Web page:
Shared Ownership. Because nobody owns traditional political institutions, nobody really cares for them. Resident-owned communities offer a better alternative. Private governments can learn from the commercial corporate world, where intense competition has driven the evolution of institutions capable of supporting large, complex, and consent-rich communities. Your next government might thus resemble a city-sized corporation, with you and other residents buying shares, electing the board of directors, and so forth. Think of it as residential co-op, upgraded for the big leagues.

Private governments cannot simply adopt the Model Business Corporation Act or Delaware Corporation Law, however. Commercial corporate codes aim at protecting shareholder rights—not residents’ liberties. How can private governments best protect individual rights?

Double Democracy. Political institutions typically offer to protect individual rights via official declarations. These proclaim various wonderful things, which ultimately mean nothing more than what paid agents of government decide. Ahem. Rather than offering yet another catalog of rights, therefore, private governments should simply offer a blanket “Most Free Person” guarantee—and leave its interpretation to truly independent, third party judges, chosen via methods commonplace in private arbitrations.

Better than even words, though? Structural protections of individual rights. Like democracy, but more so. Double democracy.

In double democracy, owners manage the community on a one share/vote basis while residents enjoy the power to veto select laws or officers on a one person/vote basis. Owners construct; residents correct. Double democracy provides a structural safeguard against offensive governments without opening the door to mob rule. Both shareholders’ property rights and residents’ individual rights get represented in double democracy.[3]

Open Source Law. And where will the law of private governments come from? Not from any one flag, but entirely from private, non-governmental sources. Not owned by anyone, but free to all, like GNU/Linux open source computer operating software. Hence Ulex, the open source legal operating system.[4]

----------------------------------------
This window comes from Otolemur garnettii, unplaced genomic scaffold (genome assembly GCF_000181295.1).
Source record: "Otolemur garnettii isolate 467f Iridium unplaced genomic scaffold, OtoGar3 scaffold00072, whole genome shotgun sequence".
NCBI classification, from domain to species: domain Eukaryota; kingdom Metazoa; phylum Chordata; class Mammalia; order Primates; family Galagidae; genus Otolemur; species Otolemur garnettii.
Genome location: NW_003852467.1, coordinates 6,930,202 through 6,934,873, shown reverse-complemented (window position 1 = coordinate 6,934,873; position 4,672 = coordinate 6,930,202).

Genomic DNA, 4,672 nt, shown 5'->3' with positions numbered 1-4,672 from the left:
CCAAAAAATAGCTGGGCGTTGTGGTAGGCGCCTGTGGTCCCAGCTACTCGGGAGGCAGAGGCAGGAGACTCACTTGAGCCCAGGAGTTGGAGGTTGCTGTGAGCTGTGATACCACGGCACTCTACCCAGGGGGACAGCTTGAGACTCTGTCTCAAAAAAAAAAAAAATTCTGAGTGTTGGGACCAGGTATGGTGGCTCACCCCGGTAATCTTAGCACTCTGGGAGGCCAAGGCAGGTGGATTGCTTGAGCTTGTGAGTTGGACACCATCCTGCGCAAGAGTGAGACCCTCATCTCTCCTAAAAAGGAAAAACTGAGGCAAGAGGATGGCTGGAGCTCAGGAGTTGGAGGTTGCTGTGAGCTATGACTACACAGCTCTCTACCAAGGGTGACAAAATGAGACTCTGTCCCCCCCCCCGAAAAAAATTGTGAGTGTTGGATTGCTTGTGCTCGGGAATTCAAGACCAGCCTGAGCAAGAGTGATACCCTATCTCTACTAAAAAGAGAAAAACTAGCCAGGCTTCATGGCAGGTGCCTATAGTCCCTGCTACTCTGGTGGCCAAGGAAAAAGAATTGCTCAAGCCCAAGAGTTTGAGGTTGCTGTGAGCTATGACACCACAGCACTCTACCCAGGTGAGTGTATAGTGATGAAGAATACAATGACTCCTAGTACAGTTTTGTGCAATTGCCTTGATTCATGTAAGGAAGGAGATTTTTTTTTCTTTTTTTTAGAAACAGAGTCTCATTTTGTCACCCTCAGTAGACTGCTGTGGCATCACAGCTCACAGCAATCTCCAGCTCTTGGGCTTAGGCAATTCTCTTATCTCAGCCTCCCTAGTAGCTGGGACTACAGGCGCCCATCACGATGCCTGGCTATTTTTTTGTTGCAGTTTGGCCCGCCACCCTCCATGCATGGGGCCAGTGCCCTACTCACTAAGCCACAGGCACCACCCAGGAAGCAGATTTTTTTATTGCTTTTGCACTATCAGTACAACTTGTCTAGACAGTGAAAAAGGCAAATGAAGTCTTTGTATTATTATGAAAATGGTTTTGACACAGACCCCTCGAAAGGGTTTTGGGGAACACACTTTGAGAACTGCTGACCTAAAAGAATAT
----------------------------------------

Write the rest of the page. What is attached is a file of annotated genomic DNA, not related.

Kuznicki’s essay voiced little patience for idle theorizing. He called for libertarians to get to work writing, in effect, social software. Kuznicki had lots of questions about how private governments will work, too. This essay defended theory, counseled patience to eager Kuznicki, and offered a quick sketch of what his next government might look like.



[1] Alexander Tabarrok, “The private provision of public goods via dominant assurance contracts,” I 96: 345–362, 1998,

[2]  For a consent-based theory about the design and justification of social institutions, see Tom W. Bell, Your Next Government? From the Nation State to Stateless Nations (Cambridge University Press, forthcoming 2017).

[3] Tom W. Bell, “What Can Corporations Teach Governments About Democratic Equality?” 31 Social Philosophy & Policy 230 (2015),

[4] Your Next Government?, cited at [2], offers more about Ulex; version 1.1 can be read here.

Also from this issue

Lead Essay

  • Jason Kuznicki recommends what he calls “libertarian social engineering,” which builds institutions and practices for a freer society. Libertarians are well versed in moral arguments, he says, but moral arguments alone tend to generate only a short burst of enthusiasm before fading. Much better would be to get to work on building the practical - and voluntary - future that we all profess to desire.

Response Essays

  • Some institutions aren’t necessary to a free market as a matter of principle, but they make life in market-oriented society much better. Those of us who believe that markets are a key part of a well-ordered society should take the lead in developing these institutions. Not only might they bring about a more voluntary society, they will also improve the quality of our lives. Tabarrok cites several some surprising examples of institutional innovations to justify these claims.

  • Edward Stringham argues that there’s been a lot more real-world private governance than one might imagine at first. Historically, banks, payment processors, and financial markets have commonly created their own, self-enforcing rules, which were often highly effective. A persistent habit among statist thinkers is to assume the necessity of the state; libertarians will often counter a persistent tendency to speculate. Neither is quite warranted, says Stringham.

  • Tom W. Bell suggests three ideas that might help achieve a freer society. Together they form a general approach to privatizing state-supplied goods. He cautions that libertarian engineering will have limited capabilities under existing governments; to significantly change how law functions, and to move it in a libertarian direction, may require new systems entirely. Bell concludes with a sketch of three possible features they may contain: shared ownership, jointly held democracy between citizens and private owners, and open-source law.

  • Vitalik Buterin argues that the way to build a more decentralized world is to make that world rewarding. Most people aren’t libertarians, and few will change their minds about politics simply because libertarians urge them to. But when specific social systems make it relatively advantageous to engage in market behavior, and when people can trust one another in a context that does need the state, their actions will take on a libertarian character anyway, and the world itself will improve, both by our standards and by those of others.